School administrators learned of the relationship when the technology coordinator found a letter from Friskey to the student in the recycling bin of Friskey's school-issued laptop, the warrant says.

In the letter, Friskey allegedly apologized for the sexual nature of their relationship and mourned the loss of their friendship, according to the warrant.

"The other thing is the thought of you seeing me as your abuser or even your rapist," the warrant quotes Friskey as saying in the letter. "I can't stand that thought. I deserve to feel that pain. I hope you don't see me like that."

Friskey appeared in court Monday and is on administrative leave, according to a statement from the Ledyard Board of Education. 

“This individual is currently on administrative leave from the Board pending the outcome of disciplinary proceedings. The Board shares the concern that parents and the public at large will have in receiving this news. As a school district, the Board continues to uphold high standards for our staff and anyone working with children. Staff members are in a position of significant trust and they must at all times be held responsible and accountable for adhering to established policies and the law," the statement reads. “The District is cooperating with the police investigation. As this matter involves pending internal disciplinary proceedings as well as criminal proceedings, the Board will make no further comment on this matter.” 

He was released on $75,000 bond. 

The Ledyard and East Lyme police departments worked together on the investigation.

Photo Credit: NBCConnecticut.com and Ledyard High School Yearbook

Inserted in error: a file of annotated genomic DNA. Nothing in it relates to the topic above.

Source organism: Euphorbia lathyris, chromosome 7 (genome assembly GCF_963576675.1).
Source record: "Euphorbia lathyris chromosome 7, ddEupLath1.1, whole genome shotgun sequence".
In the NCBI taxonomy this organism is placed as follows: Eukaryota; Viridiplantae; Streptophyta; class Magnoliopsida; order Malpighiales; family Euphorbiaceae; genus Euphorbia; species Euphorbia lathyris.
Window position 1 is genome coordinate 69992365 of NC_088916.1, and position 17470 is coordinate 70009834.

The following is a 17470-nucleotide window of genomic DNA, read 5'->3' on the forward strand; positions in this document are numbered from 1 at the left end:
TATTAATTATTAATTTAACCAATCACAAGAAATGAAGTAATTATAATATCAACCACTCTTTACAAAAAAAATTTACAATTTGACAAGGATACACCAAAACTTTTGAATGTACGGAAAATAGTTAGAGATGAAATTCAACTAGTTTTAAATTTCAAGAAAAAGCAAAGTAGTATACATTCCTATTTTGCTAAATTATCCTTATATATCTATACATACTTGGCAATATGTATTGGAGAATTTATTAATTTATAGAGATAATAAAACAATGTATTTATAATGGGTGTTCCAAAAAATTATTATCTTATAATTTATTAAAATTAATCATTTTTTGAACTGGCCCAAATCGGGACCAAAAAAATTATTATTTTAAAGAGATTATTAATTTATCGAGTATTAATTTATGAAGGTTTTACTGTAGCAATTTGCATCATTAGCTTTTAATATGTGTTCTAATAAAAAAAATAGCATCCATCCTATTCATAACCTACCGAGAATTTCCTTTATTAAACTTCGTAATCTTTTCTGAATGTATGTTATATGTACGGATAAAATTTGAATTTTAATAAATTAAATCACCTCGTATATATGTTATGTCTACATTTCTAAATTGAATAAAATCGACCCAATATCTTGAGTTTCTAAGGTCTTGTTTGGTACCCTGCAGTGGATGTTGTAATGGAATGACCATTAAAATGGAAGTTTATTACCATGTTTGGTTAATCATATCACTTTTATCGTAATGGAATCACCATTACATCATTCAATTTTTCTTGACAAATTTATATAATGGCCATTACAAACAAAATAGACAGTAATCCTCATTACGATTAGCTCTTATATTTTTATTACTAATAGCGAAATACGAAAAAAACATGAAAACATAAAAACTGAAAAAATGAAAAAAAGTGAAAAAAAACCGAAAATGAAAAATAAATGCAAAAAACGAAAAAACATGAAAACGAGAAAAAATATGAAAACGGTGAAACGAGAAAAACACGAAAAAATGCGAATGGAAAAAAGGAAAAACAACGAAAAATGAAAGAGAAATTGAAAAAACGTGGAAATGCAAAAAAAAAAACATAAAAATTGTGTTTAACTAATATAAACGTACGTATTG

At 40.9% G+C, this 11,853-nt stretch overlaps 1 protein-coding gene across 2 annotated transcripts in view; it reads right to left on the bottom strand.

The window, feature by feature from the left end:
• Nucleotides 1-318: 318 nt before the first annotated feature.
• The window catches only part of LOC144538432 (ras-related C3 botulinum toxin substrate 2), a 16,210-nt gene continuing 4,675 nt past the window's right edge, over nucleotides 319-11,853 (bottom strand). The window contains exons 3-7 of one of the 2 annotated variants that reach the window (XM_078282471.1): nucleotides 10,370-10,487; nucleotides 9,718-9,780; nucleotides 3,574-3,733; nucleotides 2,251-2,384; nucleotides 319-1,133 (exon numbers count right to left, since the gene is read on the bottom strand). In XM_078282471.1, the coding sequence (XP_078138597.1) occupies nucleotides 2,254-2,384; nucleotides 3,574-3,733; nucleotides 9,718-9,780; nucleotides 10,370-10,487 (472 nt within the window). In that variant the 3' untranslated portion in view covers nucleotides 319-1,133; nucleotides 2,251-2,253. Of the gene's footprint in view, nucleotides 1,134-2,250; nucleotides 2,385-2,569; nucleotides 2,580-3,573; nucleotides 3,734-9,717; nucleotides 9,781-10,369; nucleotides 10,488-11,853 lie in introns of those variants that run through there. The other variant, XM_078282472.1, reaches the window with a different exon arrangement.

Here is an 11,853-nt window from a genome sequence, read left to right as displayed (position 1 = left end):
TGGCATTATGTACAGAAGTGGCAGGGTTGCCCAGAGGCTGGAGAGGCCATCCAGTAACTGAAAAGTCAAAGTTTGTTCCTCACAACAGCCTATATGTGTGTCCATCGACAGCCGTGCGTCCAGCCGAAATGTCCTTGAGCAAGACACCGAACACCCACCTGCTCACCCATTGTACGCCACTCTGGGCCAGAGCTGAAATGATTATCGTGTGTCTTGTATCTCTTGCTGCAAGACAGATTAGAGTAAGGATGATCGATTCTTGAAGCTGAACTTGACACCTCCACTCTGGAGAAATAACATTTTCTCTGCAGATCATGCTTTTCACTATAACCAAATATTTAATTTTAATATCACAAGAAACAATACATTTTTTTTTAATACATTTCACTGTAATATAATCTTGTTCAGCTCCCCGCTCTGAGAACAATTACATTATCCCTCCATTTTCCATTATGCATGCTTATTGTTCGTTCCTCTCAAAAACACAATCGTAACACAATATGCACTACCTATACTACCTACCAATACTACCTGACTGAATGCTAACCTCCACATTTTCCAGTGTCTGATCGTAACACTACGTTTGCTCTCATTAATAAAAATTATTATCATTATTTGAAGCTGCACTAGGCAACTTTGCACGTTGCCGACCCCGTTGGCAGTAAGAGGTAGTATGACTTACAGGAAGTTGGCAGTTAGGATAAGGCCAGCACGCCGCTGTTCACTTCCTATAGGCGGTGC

Police Identify Jogger Struck and Killed by Dump Truck


A dump truck struck and killed a 75-year-old man while he was jogging on Mount Sanford Road in Cheshire, according to police.

Police said the dump truck hit Benjamin Feinn, of Cheshire, at the intersection of Mount Sanford Road and South Brooksvale Road around 2 p.m. Monday.

Feinn lives in the area and was running on the shoulder because there are no sidewalks on the road, according to police. He was pronounced dead at the scene.

Mount Sanford Road was closed for several hours, and traffic was detoured around the area. The road reopened around 6 p.m.

Authorities are investigating the crash. Police said the dump truck is privately owned and did not seem to be driving at an unsafe speed.

Police said both Feinn and the truck were traveling southbound on Mount Sanford Road, and it's possible the driver didn't see the jogger as he approached.

Feinn died instantly, according to police. The driver of the dump truck, a 54-year-old Milford resident, was not injured.